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Computers in Education cover

Computers in Education

A Half-Century of Innovation

Patrick Suppes and Robert Smith

Described by the New York Times as a visionary “pioneer in computerized learning”, Patrick Suppes (1922–2014) and his many collaborators at Stanford University conducted research on the development, commercialization, and use of computers in education from 1963 to 2013. Computers in Education synthesizes this wealth of scholarship into a single succinct volume that highlights the profound interconnections of technology in education. By capturing the great breadth and depth of this research, this book offers an accessible introduction to Suppes's striking work.

Patrick Suppes (1922–2014) was the Lucie Stern Professor of Philosophy, Emeritus at Stanford University. He was the founder of the Computer Curriculum Corporation and the Suppes Brain Lab at Stanford, as well as the co-founder of the Institute for Mathematical Studies in Social Sciences. Robert Smith is a former Ph.D. student of Patrick Suppes and has been associated with him at Stanford's IMSSS laboratory. He is now CTO of Empirical Education Inc, a Palo Alto-based educational research and evaluation firm.


Contents

  • List of Tables
  • List of Figures
  • Preface
  • Foreword by Kenneth J. Arrow
  • 1 The Beginnings Before 1963
    • 1.1 Historical Antecedents to Computers in Education
    • 1.2 Conference on Programmed Learning and Computer-Based Instruction
    • 1.3 The Influence of John McCarthy
    • 1.4 Some Target Areas for Curriculum Development
  • 2 The Dawn of Computers in Education: 1963-1971
    • 2.1 A Modest Proposal to the Carnegie Corporation
    • 2.2 The Laboratory and Its Equipment
    • 2.3 First Courses Demonstrated on the PDP-1
    • 2.4 School Locations Outside of Stanford
    • 2.5 The Grant School Project
    • 2.6 Logic -- Its Place in the 1960s
    • 2.7 Scientific American Article: ``The Uses of Computers in Education''
    • 2.8 The Stanford-Brentwood Project
    • 2.9 Brentwood Remembered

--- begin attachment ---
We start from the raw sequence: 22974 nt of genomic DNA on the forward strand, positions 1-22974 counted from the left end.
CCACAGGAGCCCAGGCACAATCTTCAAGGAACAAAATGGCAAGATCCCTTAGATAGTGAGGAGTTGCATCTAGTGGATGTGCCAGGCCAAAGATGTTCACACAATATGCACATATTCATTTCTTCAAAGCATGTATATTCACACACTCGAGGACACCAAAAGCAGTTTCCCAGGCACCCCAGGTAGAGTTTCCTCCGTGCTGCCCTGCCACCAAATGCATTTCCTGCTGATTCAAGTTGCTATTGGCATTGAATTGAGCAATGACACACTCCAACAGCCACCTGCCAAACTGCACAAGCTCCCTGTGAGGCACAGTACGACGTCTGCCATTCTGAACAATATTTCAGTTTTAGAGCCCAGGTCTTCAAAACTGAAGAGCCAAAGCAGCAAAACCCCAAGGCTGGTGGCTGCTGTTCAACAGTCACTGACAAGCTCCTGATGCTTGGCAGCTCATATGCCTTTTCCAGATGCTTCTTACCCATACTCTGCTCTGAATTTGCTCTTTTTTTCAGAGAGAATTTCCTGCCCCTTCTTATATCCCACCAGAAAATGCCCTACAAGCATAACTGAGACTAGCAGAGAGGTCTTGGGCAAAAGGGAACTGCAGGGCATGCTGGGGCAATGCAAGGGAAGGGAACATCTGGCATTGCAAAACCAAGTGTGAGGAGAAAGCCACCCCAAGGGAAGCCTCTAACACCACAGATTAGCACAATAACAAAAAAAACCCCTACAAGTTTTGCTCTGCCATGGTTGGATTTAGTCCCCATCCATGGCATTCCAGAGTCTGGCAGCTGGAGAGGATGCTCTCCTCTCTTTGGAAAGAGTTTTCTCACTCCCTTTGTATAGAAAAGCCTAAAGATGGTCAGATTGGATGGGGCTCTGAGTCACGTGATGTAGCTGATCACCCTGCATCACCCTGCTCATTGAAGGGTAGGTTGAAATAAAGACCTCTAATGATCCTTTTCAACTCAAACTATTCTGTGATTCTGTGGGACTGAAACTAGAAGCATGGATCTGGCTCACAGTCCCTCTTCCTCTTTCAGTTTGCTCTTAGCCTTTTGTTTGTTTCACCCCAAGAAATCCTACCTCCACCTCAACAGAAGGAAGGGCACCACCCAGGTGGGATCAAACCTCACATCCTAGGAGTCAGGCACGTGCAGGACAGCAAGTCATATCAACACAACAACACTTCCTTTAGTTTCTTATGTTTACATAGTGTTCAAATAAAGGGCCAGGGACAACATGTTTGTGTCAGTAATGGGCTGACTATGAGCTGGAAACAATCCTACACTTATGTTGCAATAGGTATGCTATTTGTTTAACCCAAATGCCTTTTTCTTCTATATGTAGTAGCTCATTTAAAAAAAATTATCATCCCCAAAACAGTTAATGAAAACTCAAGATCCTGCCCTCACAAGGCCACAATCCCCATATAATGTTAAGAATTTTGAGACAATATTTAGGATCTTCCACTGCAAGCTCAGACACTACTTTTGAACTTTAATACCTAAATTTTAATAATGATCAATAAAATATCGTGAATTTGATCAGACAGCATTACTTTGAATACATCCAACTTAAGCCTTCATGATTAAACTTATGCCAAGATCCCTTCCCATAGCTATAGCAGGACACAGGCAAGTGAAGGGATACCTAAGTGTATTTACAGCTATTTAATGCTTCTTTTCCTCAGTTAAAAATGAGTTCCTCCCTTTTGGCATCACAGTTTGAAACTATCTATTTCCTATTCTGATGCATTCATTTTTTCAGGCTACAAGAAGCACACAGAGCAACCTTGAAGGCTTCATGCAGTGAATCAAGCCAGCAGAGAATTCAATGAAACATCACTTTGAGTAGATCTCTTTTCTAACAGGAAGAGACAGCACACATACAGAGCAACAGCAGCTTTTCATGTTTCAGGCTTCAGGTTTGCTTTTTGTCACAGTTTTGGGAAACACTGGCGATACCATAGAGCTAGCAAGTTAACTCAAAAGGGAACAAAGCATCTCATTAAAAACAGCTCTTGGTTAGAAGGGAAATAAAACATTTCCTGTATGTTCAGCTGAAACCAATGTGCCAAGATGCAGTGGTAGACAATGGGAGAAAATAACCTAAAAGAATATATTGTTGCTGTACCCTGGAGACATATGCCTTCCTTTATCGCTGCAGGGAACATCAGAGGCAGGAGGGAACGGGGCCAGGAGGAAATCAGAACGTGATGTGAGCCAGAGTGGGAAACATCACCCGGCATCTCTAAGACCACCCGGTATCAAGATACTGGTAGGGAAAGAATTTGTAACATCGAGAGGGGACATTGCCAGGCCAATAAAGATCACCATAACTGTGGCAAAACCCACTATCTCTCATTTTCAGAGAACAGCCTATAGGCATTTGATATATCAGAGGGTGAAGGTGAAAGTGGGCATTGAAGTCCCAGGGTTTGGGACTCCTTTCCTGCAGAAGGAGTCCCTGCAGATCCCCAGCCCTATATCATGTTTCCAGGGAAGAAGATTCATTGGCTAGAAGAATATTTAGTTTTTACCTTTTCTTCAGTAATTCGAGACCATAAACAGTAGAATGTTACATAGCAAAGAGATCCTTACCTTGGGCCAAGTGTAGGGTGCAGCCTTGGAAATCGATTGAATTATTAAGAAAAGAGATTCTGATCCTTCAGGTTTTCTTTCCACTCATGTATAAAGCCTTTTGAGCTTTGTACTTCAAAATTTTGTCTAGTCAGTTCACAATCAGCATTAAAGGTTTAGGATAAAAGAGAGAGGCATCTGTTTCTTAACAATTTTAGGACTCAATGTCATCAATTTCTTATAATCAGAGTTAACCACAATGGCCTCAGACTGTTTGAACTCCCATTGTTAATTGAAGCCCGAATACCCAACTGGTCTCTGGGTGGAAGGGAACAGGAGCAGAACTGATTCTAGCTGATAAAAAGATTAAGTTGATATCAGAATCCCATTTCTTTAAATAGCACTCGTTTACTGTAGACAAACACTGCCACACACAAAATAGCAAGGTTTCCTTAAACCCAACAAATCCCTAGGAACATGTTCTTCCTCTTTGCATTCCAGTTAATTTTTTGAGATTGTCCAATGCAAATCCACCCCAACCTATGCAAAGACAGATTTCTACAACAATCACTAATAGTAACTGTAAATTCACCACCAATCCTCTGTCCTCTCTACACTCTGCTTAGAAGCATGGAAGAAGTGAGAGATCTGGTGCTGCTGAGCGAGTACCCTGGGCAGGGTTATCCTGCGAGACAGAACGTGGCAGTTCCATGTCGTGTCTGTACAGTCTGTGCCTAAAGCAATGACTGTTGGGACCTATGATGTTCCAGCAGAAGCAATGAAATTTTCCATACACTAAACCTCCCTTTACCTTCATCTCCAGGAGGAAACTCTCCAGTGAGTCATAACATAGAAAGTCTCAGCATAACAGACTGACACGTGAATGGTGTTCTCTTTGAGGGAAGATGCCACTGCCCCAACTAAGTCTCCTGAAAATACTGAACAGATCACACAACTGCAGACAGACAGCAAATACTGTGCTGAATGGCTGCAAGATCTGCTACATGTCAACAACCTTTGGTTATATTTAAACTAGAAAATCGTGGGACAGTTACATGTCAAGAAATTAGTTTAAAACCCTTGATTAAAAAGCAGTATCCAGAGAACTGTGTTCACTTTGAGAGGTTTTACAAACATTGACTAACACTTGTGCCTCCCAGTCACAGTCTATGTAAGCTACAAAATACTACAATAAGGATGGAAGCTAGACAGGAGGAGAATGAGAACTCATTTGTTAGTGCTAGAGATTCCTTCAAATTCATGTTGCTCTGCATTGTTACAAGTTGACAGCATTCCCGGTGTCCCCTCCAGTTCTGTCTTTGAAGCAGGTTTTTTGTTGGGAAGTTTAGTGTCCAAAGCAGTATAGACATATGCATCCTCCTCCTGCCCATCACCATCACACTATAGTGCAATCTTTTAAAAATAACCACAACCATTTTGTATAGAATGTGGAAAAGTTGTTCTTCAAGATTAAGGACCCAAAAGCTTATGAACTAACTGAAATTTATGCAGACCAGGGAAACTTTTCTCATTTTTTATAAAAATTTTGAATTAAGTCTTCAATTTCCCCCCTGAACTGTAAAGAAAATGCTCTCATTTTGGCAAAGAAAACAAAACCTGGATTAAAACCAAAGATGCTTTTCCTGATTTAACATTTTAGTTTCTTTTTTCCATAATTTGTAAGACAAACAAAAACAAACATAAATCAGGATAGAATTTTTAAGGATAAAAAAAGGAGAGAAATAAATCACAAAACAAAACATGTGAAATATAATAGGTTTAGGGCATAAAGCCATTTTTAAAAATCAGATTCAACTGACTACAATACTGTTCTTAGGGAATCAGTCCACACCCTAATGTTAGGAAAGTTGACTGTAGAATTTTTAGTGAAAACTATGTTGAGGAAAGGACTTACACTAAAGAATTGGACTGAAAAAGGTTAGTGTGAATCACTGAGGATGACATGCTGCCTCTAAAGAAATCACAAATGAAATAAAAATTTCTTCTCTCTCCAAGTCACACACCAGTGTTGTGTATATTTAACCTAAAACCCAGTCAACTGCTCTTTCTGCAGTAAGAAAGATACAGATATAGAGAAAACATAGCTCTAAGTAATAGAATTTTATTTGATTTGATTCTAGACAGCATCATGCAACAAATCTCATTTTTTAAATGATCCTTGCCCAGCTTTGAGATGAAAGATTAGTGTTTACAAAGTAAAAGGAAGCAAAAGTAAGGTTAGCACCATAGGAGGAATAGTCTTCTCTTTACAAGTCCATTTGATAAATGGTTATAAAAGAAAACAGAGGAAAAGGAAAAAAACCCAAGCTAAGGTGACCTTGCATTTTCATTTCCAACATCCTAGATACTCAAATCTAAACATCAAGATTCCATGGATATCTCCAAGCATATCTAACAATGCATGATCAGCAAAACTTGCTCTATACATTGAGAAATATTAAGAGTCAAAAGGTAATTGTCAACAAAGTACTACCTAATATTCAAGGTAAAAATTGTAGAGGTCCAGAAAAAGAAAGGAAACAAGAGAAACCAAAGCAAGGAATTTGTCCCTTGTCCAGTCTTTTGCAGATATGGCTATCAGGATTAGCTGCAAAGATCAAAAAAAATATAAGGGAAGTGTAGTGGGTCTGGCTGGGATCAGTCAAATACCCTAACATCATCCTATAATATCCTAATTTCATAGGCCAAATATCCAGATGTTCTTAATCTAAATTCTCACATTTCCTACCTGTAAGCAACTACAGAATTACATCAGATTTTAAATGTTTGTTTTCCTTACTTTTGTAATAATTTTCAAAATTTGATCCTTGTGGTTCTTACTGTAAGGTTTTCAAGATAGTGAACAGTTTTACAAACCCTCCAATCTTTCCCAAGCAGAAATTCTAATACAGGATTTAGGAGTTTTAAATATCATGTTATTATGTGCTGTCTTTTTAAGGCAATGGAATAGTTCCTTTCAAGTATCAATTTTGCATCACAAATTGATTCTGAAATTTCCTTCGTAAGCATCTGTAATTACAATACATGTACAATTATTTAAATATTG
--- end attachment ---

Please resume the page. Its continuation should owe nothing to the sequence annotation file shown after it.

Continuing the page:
• 2.10 Russian Language Course
    • 2.11 Dial-A-Drill -- The First Implementation
    • 2.12 The PDP-10 and Networking Era
    • 2.13 General-Purpose Tools and Techniques Developed at IMSSS
    • 2.14 The Math Strands Course
    • 2.15 The Deaf Project
  • 3 Commercialization at CCC: 1967-1981
    • 3.1 Founding
    • 3.2 Lessons Learned 1963-1967
    • 3.3 Curriculum and Systems Projects
    • 3.4 Dial-A-Drill
    • 3.5 System Architectures for CAI 1967-1982
    • 3.6 M8 System: Eight Terminals for Math Instruction
    • 3.7 The A16 System
    • 3.8 CCC-17 System 1977-1984
    • 3.9 Terminals for the CCC-17
    • 3.10 CCC-17 Courses
    • 3.11 CCC's Departments by the End of the 1970s
    • 3.12 CCC's Self-Appraisal After Ten Years in Business
  • 4 University-Level Instruction at Stanford: 1971-1979
    • 4.1 New Focus -- Elementary to University Level
    • 4.2 CAI Developments Elsewhere
    • 4.3 Suppes's Research Agenda for the 1970s
    • 4.4 Logic
    • 4.5 The EXCHECK Instructional System for Axiomatic Mathematics
    • 4.6 Sample EXCHECK Proofs in Set Theory
    • 4.7 Set Theory Curriculum
    • 4.8 Student Experiences with the Set Theory Course
    • 4.9 Other Applications of the EXCHECK System
    • 4.10 Significance of the Work on Interactive Proof Checking
    • 4.11 Follow-up Work in Teaching Mathematical Proofs via the Computer
    • 4.12 Research in Computer-Generated Speech
    • 4.13 Research in Natural Language Processing
    • 4.14 Language Instruction: Old Church Slavonic, Armenian, French, and German
    • 4.15 Other Courses
    • 4.16 Visitors to the Lab, including Doug Hofstadter and Koko the Gorilla
    • 4.17 Interactive Radio Mathematics
    • 4.18 The Cost-Benefits of CAI Research ca. 1979
  • 5 Mainstream Development at CCC 1981-1985
    • 5.1 Introduction
    • 5.2 Audio Developments
    • 5.3 Dial-A-Drill
    • 5.4 Microcomputers In Education: The SMC-70 Decision
    • 5.5 The Microhost Instructional System: Development Plan
    • 5.6 SMC-70 Product Release and Reception
    • 5.7 The Microhost Completion and Reception
    • 5.8 Individualized Prescriptive Strategy (IPS)
    • 5.9 Sales and Marketing
    • 5.10 First Pass at Looking for a Buyer
  • 6 Color Graphics and an Acquisition for CCC 1985-1990
    • 6.1 After-shocks of \textit
    • 6.2 The Plight of a High-tech Company
    • 6.3 Graphics and the Atari ST
    • 6.4 The Reception of the Atari Graphics Platform
    • 6.5 Industry-Standard Hardware
    • 6.6 MS-DOS Platform
    • 6.7 SOLO Platform
    • 6.8 MCS Math Course
    • 6.9 Macintosh LC Deployment
    • 6.10 Video for CCC Courses
    • 6.11 Platform Adoptions
    • 6.12 Courses Offered at CCC Throughout the Years
    • 6.13 Acquisition of CCC by Paramount Communications
  • 7 Research at Stanford and Founding of Educational Program for Gifted Youth 1980-2013
    • 7.1 Transporting Stanford Courses to Other Schools
    • 7.2 EPGY: Educational Program for Gifted Youth
    • 7.3 The End of Patrick Suppes Research in Computers in Education
  • 8 Summation and Thoughts about the Future
    • 8.1 The Singular Accomplishment
    • 8.2 Other Voices, Concerns, and Directions
    • 8.3 Computers as Media Devices in Education
    • 8.4 Underlying Ideas about the Research and Development Process
    • 8.5 Suppes's Important Ideas about Courseware Development and Implementation
    • 8.6 The Future
    • 8.7 Products Developed by Suppes Still in Use
    • 8.8 Suppes's Influence Today On Research into Computers in Education
    • 8.9 Whence Cometh Aristotle?
  • Online Resources
  • References
  • Index

July 5, 2017

ISBN (Paperback): 1575868687 (9781575868684)
ISBN (Cloth): 1575868709 (9781575868707)

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